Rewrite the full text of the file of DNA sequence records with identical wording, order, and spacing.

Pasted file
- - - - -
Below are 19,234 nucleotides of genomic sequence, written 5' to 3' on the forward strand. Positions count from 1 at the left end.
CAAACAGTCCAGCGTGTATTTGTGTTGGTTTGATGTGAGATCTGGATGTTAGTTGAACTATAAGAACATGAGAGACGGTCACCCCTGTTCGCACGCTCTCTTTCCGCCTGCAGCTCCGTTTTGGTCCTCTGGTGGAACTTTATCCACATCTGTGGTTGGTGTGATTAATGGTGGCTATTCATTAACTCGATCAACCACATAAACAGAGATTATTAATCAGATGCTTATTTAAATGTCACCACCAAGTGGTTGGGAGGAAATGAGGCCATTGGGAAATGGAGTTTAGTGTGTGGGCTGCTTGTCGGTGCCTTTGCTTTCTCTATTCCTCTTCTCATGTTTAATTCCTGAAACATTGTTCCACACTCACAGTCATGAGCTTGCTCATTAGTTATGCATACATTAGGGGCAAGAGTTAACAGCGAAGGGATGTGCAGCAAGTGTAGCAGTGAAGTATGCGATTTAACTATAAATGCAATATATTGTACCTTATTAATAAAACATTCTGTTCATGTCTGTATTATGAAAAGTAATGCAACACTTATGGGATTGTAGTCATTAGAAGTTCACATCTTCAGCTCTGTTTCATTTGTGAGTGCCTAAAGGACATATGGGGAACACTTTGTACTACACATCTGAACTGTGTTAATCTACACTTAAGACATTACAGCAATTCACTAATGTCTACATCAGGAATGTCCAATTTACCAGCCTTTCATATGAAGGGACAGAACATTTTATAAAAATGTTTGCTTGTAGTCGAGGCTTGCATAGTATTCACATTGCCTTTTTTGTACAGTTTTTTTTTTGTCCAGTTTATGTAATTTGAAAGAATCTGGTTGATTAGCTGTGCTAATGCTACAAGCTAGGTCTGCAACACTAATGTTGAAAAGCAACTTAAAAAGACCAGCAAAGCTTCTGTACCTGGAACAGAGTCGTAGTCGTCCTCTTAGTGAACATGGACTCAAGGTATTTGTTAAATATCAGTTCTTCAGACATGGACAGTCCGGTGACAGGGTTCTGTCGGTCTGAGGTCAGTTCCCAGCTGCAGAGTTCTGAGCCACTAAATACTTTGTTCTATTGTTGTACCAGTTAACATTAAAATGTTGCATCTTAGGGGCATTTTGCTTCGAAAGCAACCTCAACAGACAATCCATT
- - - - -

Below are 19,234 nucleotides of genomic sequence, written 5' to 3' on the forward strand. Positions count from 1 at the left end.
CAAACAGTCCAGCGTGTATTTGTGTTGGTTTGATGTGAGATCTGGATGTTAGTTGAACTATAAGAACATGAGAGACGGTCACCCCTGTTCGCACGCTCTCTTTCCGCCTGCAGCTCCGTTTTGGTCCTCTGGTGGAACTTTATCCACATCTGTGGTTGGTGTGATTAATGGTGGCTATTCATTAACTCGATCAACCACATAAACAGAGATTATTAATCAGATGCTTATTTAAATGTCACCACCAAGTGGTTGGGAGGAAATGAGGCCATTGGGAAATGGAGTTTAGTGTGTGGGCTGCTTGTCGGTGCCTTTGCTTTCTCTATTCCTCTTCTCATGTTTAATTCCTGAAACATTGTTCCACACTCACAGTCATGAGCTTGCTCATTAGTTATGCATACATTAGGGGCAAGAGTTAACAGCGAAGGGATGTGCAGCAAGTGTAGCAGTGAAGTATGCGATTTAACTATAAATGCAATATATTGTACCTTATTAATAAAACATTCTGTTCATGTCTGTATTATGAAAAGTAATGCAACACTTATGGGATTGTAGTCATTAGAAGTTCACATCTTCAGCTCTGTTTCATTTGTGAGTGCCTAAAGGACATATGGGGAACACTTTGTACTACACATCTGAACTGTGTTAATCTACACTTAAGACATTACAGCAATTCACTAATGTCTACATCAGGAATGTCCAATTTACCAGCCTTTCATATGAAGGGACAGAACATTTTATAAAAATGTTTGCTTGTAGTCGAGGCTTGCATAGTATTCACATTGCCTTTTTTGTACAGTTTTTTTTTTGTCCAGTTTATGTAATTTGAAAGAATCTGGTTGATTAGCTGTGCTAATGCTACAAGCTAGGTCTGCAACACTAATGTTGAAAAGCAACTTAAAAAGACCAGCAAAGCTTCTGTACCTGGAACAGAGTCGTAGTCGTCCTCTTAGTGAACATGGACTCAAGGTATTTGTTAAATATCAGTTCTTCAGACATGGACAGTCCGGTGACAGGGTTCTGTCGGTCTGAGGTCAGTTCCCAGCTGCAGAGTTCTGAGCCACTAAATACTTTGTTCTATTGTTGTACCAGTTAACATTAAAATGTTGCATCTTAGGGGCATTTTGCTTCGAAAGCAACCTCAACAGACAATCCATT